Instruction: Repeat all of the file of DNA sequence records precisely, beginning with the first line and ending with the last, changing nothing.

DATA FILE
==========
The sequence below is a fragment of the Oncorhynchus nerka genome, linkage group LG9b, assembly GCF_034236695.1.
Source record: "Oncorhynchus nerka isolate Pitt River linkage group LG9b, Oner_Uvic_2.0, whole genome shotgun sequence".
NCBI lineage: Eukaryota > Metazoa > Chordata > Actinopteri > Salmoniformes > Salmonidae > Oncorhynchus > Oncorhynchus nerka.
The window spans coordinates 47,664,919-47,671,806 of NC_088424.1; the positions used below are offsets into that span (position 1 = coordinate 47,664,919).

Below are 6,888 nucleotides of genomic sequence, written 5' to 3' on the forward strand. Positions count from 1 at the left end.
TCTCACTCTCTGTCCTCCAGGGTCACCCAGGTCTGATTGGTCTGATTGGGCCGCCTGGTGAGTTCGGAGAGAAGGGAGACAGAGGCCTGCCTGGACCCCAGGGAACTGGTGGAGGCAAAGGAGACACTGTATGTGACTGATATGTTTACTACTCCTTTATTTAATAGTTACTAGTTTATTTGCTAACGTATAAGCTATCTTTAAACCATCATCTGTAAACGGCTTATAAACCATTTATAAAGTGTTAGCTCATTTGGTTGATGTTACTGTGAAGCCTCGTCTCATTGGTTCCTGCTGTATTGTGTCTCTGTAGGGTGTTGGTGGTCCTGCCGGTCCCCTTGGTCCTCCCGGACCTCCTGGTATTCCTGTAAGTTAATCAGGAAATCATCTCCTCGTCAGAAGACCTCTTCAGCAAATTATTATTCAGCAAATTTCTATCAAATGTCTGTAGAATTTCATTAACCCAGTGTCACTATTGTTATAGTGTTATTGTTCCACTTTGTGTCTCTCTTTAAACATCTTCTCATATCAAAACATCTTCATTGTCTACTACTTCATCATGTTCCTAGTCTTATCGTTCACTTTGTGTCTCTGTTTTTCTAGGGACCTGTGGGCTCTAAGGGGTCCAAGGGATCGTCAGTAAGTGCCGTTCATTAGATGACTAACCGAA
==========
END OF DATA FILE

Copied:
The sequence below is a fragment of the Oncorhynchus nerka genome, linkage group LG9b, assembly GCF_034236695.1.
Source record: "Oncorhynchus nerka isolate Pitt River linkage group LG9b, Oner_Uvic_2.0, whole genome shotgun sequence".
NCBI lineage: Eukaryota > Metazoa > Chordata > Actinopteri > Salmoniformes > Salmonidae > Oncorhynchus > Oncorhynchus nerka.
The window spans coordinates 47,664,919-47,671,806 of NC_088424.1; the positions used below are offsets into that span (position 1 = coordinate 47,664,919).

Below are 6,888 nucleotides of genomic sequence, written 5' to 3' on the forward strand. Positions count from 1 at the left end.
TCTCACTCTCTGTCCTCCAGGGTCACCCAGGTCTGATTGGTCTGATTGGGCCGCCTGGTGAGTTCGGAGAGAAGGGAGACAGAGGCCTGCCTGGACCCCAGGGAACTGGTGGAGGCAAAGGAGACACTGTATGTGACTGATATGTTTACTACTCCTTTATTTAATAGTTACTAGTTTATTTGCTAACGTATAAGCTATCTTTAAACCATCATCTGTAAACGGCTTATAAACCATTTATAAAGTGTTAGCTCATTTGGTTGATGTTACTGTGAAGCCTCGTCTCATTGGTTCCTGCTGTATTGTGTCTCTGTAGGGTGTTGGTGGTCCTGCCGGTCCCCTTGGTCCTCCCGGACCTCCTGGTATTCCTGTAAGTTAATCAGGAAATCATCTCCTCGTCAGAAGACCTCTTCAGCAAATTATTATTCAGCAAATTTCTATCAAATGTCTGTAGAATTTCATTAACCCAGTGTCACTATTGTTATAGTGTTATTGTTCCACTTTGTGTCTCTCTTTAAACATCTTCTCATATCAAAACATCTTCATTGTCTACTACTTCATCATGTTCCTAGTCTTATCGTTCACTTTGTGTCTCTGTTTTTCTAGGGACCTGTGGGCTCTAAGGGGTCCAAGGGATCGTCAGTAAGTGCCGTTCATTAGATGACTAACCGAA